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Financial stocks slide in volatile end to week in US markets

US stocks notched their second consecutive weekly decline, with shares of big banks falling on Friday after disappointing results from industry bellwether JPMorgan Chase clouded an already mixed outlook for the US economy.

While the tech-heavy Nasdaq Composite and the S&P 500 indices ended the day in positive territory, the two closely followed market gauges finished lower for the week following five volatile trading days.

The S&P 500, which finished the week down 0.3 per cent, last recorded two back-to-back weeks of losses after the World Health Organization declared the Omicron coronavirus variant a concern last year.

The choppy trading in stocks on Friday accompanied a relatively intense sell-off in the $22tn Treasury bond market, as investors dumped US government debt.

The yield on the two-year note rose to 0.97 per cent, its highest level since February 2020, while the 10-year note yield climbed 0.08 percentage points to 1.78 per cent. Yields move inversely to a bond’s price.

The rapid increase in Treasury yields has injected volatility into global financial markets, as investors begin to adjust portfolios for a world with tighter policy from the Federal Reserve.

Swaps markets have priced in three to four increases this year, with the benchmark federal-funds rate expected to end the year at roughly 1 per cent.

“I think the market is now pricing in the risk the Fed brought up in the [December FOMC meeting] minutes of moving sooner and faster. And that risk premium is being priced in,” said Priya Misra, head of global rates strategy at TD Securities.

Higher yields have begun to weigh on stocks, particularly high-growth but lossmaking companies. The technology-heavy Nasdaq Composite, which finished the week down 0.3 per cent, has fallen 5 per cent since the year began.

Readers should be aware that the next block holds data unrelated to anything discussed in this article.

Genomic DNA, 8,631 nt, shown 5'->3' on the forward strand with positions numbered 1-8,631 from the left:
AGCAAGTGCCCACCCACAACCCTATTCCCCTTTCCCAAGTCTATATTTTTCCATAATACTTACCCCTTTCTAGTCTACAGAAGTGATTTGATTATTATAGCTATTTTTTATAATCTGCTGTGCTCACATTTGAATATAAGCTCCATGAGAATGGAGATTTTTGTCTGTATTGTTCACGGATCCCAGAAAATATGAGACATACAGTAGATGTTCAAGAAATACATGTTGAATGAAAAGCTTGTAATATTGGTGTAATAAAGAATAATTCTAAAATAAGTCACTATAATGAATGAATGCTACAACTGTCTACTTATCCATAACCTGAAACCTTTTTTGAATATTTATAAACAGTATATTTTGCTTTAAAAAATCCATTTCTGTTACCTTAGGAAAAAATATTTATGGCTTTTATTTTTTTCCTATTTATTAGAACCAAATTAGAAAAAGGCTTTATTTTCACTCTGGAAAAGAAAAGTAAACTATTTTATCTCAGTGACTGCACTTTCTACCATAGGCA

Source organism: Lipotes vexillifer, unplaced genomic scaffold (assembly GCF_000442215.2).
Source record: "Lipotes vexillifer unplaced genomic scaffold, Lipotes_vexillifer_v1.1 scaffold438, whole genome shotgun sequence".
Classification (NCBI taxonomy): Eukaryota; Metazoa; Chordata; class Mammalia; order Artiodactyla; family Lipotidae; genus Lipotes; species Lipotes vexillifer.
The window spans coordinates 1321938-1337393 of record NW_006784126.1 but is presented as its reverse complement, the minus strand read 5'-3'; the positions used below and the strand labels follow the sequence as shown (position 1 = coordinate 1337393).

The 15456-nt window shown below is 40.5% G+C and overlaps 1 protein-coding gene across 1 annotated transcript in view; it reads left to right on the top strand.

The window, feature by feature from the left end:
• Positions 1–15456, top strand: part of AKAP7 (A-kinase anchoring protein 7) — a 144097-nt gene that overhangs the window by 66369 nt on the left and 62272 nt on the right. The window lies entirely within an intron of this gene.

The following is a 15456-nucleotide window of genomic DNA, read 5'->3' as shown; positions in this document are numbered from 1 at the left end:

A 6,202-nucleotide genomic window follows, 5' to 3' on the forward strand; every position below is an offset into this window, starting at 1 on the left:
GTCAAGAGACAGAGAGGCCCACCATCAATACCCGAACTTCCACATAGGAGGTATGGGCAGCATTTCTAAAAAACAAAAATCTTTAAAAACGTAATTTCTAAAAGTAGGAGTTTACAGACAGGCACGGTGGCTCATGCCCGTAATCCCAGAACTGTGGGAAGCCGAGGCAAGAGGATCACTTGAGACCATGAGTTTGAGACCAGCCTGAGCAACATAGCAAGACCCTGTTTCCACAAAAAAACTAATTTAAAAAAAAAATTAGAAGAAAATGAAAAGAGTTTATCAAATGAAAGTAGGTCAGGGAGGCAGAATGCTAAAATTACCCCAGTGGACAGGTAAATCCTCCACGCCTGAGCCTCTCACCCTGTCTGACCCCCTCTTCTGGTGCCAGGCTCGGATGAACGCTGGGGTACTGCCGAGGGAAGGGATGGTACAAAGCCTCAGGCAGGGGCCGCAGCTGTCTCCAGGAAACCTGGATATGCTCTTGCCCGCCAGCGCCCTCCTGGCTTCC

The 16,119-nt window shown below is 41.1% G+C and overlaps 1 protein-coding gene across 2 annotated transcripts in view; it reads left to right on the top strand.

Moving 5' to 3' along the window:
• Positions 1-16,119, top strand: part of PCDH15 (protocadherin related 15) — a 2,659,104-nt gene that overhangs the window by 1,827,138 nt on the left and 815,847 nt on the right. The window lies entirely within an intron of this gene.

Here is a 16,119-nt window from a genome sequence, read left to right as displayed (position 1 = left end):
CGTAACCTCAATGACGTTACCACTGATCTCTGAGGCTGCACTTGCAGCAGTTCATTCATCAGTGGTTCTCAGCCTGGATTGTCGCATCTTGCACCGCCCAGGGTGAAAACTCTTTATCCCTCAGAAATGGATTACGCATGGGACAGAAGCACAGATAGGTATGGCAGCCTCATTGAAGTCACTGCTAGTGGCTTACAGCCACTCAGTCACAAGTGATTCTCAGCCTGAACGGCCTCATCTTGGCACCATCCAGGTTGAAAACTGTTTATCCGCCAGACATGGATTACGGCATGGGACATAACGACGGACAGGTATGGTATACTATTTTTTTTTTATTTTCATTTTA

Financial stocks, by contrast, had largely come back into favour as rates sprung higher and investors latched on to a narrative that the economic recovery from the pandemic would allow them to easily switch winning bets from the lockdown-boosted tech sector to more cyclical businesses.

But that too shifted on Friday, after JPMorgan said it would fall short of an important profitability target this year. Its shares slid 6 per cent, the biggest daily fall in 19 months. The S&P’s financials sub-index dropped 1 per cent as American Express, Goldman Sachs, and Morgan Stanley also came under pressure.

Disruptions from the coronavirus, surging inflation and uncertainty about when price rises will peak have made economic trends more difficult to forecast, analysts said.

US corporate earnings season picks up next week, with more companies poised to report results for the final three months of 2021 and their outlooks for the coming year.

Investors said they expected to scrutinise how factors such as growing wage pressure, price inflation and a tight labour market were affecting executives’ financial forecasts.

Companies listed on the S&P 500 index are forecast to post year-on-year earnings growth of about 22 per cent, according to analysts’ estimates collated by data provider FactSet.

“If inflation heads higher then the fear factor really does come in,” said Aneeka Gupta, research director at ETF provider WisdomTree.

Data on Friday also showed US retail sales fell 1.9 per cent in December. A consumer sentiment index by the University of Michigan dropped to almost a decade low, with survey respondents citing inflation as a more serious problem than unemployment. US consumer prices rose at an annual pace of 7 per cent last month, the fastest rate of increase in almost 40 years.

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